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Japanese Type 3 IJA Shin Gunto

Article about: I've had this sword for many many years. And finally pulled it out to photograph. Sun was extremely bright so a bit difficult. I bought this pre my forum days as a "Navel Landing Force&

  1. #11
    MAP
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    Thanks Russ. I never saw that thread by Nick. Will read it now.

    M
    My greatest fear is that one day I will die and my wife will sell my guns for what I told her I paid for them

    "Don't tell me these are investments if you never intend to sell anything" (Quote: Wife)

  2. #12
    MAP
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    So, in reading Nicks wonderful analysis on the "Type" 3, it raised a question in my mind. Are these more rare than a type 98? And if so, are they more desirable? Or is the type 98, being of higher quality, more desirable?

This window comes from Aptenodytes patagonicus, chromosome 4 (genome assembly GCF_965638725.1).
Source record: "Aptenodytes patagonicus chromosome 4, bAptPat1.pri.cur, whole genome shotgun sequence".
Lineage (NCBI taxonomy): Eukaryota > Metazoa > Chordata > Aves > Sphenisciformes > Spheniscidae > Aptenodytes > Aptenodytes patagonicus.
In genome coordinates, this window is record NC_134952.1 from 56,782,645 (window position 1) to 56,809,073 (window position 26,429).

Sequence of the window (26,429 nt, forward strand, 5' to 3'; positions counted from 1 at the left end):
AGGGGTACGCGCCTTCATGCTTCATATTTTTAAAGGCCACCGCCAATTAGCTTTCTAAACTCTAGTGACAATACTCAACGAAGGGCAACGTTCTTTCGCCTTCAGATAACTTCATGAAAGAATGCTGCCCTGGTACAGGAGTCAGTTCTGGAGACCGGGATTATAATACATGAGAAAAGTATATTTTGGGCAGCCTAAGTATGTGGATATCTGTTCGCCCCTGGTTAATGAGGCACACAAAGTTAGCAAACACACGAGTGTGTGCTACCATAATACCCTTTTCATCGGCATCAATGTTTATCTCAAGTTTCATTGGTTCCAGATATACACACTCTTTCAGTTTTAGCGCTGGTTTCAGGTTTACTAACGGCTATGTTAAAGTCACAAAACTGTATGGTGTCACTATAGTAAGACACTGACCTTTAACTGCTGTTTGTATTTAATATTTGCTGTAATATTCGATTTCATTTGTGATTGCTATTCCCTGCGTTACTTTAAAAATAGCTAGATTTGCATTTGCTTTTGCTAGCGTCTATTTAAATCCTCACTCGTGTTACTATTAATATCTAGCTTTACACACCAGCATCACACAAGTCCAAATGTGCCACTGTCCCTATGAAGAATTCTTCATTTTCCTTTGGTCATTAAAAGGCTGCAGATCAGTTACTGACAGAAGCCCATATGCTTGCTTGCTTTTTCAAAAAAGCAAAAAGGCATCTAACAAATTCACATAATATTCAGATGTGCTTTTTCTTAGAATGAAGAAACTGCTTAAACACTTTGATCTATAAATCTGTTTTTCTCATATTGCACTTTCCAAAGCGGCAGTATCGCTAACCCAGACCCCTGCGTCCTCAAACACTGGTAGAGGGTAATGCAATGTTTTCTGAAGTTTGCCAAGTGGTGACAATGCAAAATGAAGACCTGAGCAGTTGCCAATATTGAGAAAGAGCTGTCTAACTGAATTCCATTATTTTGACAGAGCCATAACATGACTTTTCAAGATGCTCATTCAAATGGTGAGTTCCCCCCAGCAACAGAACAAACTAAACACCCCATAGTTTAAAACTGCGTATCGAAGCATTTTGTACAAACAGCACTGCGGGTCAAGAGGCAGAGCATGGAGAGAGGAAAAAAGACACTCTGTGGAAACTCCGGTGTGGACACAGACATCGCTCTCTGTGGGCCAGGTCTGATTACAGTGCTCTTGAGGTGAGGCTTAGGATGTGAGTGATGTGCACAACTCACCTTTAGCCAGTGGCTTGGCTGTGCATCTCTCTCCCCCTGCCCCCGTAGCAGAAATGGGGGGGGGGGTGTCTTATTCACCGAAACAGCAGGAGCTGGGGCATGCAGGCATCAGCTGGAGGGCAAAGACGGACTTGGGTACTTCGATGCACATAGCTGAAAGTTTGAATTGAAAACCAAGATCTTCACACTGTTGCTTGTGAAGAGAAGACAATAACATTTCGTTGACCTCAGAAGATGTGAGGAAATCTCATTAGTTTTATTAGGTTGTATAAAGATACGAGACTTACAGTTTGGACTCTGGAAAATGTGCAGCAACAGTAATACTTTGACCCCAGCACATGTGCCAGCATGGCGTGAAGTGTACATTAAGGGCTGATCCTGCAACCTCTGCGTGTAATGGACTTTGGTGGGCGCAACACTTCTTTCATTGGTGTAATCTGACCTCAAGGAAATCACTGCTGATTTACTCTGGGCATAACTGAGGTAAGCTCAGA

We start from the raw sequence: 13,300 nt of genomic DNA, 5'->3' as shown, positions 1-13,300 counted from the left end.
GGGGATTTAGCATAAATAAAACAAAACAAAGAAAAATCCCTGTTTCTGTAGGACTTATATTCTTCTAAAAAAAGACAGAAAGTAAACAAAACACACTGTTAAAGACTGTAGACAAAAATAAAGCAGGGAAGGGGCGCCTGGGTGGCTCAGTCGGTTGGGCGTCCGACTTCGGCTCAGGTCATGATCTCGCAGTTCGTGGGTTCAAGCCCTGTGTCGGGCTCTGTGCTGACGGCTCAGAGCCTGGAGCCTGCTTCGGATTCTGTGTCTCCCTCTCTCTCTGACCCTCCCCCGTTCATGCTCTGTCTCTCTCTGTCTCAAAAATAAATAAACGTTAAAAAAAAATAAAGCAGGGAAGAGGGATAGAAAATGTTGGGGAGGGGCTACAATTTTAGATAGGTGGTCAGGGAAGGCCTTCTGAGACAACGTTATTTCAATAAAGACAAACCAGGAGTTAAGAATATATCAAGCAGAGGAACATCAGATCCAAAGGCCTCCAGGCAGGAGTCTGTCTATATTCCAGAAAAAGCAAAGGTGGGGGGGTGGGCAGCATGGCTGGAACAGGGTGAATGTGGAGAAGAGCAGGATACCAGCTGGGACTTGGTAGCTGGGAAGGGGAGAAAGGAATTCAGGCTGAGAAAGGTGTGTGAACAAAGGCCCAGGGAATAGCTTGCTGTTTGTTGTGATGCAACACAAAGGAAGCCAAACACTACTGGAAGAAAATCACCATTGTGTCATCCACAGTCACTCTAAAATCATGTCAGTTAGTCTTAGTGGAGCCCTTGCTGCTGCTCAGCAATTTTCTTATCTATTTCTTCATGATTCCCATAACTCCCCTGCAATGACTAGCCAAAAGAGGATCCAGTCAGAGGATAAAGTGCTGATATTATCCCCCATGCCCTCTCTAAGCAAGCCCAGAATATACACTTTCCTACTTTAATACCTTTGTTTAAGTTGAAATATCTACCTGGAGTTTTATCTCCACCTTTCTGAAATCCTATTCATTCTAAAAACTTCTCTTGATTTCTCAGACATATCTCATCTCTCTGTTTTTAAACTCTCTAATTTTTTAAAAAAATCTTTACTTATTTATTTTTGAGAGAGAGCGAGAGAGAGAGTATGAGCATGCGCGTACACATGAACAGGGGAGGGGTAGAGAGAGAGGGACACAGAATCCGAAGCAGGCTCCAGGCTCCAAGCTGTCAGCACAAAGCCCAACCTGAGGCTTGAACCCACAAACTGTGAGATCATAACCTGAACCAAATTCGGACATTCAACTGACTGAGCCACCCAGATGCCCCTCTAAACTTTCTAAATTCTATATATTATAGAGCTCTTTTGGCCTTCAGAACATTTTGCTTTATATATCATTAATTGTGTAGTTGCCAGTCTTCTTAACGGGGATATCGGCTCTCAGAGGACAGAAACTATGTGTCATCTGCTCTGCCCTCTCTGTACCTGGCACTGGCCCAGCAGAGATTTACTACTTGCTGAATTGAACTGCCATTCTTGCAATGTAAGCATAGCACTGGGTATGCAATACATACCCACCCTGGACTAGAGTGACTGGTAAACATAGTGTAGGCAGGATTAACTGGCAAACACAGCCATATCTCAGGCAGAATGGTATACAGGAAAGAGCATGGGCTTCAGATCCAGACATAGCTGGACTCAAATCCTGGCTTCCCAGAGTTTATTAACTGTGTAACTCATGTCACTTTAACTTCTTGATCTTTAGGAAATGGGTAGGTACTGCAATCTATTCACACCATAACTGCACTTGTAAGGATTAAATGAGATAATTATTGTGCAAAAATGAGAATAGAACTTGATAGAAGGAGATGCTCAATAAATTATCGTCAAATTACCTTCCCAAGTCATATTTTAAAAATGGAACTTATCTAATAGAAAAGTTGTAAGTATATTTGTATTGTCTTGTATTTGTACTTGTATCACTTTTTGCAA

My greatest fear is that one day I will die and my wife will sell my guns for what I told her I paid for them

    "Don't tell me these are investments if you never intend to sell anything" (Quote: Wife)

  3. #13

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    Quote by MAP View Post
    So, in reading Nicks wonderful analysis on the "Type" 3, it raised a question in my mind. Are these more rare than a type 98? And if so, are they more desirable? Or is the type 98, being of higher quality, more desirable?
    There were'nt as many of them made, so they are "more rare" than the standard shingunto. They aren't "rare", as you'll see them pop up on the market fairly often, but not as many as the regular type.

    Some guys like them because they always have a good looking blade. Mine is in such good shape, I was convinced it was a stainless steel blade, but guys tell me that it's not and just has a good polish.

    Getting back to my advice on removing the tsuka, I've taken apart every gunto I've bought, and I must say that once back together, they are never as tight as they were before I stripped them down. So if that is a concern, you'd be better off not removing it. I'm the kind of guy that just HAS to know, though! My Type 3 was made by Sukekuni, April of 1943.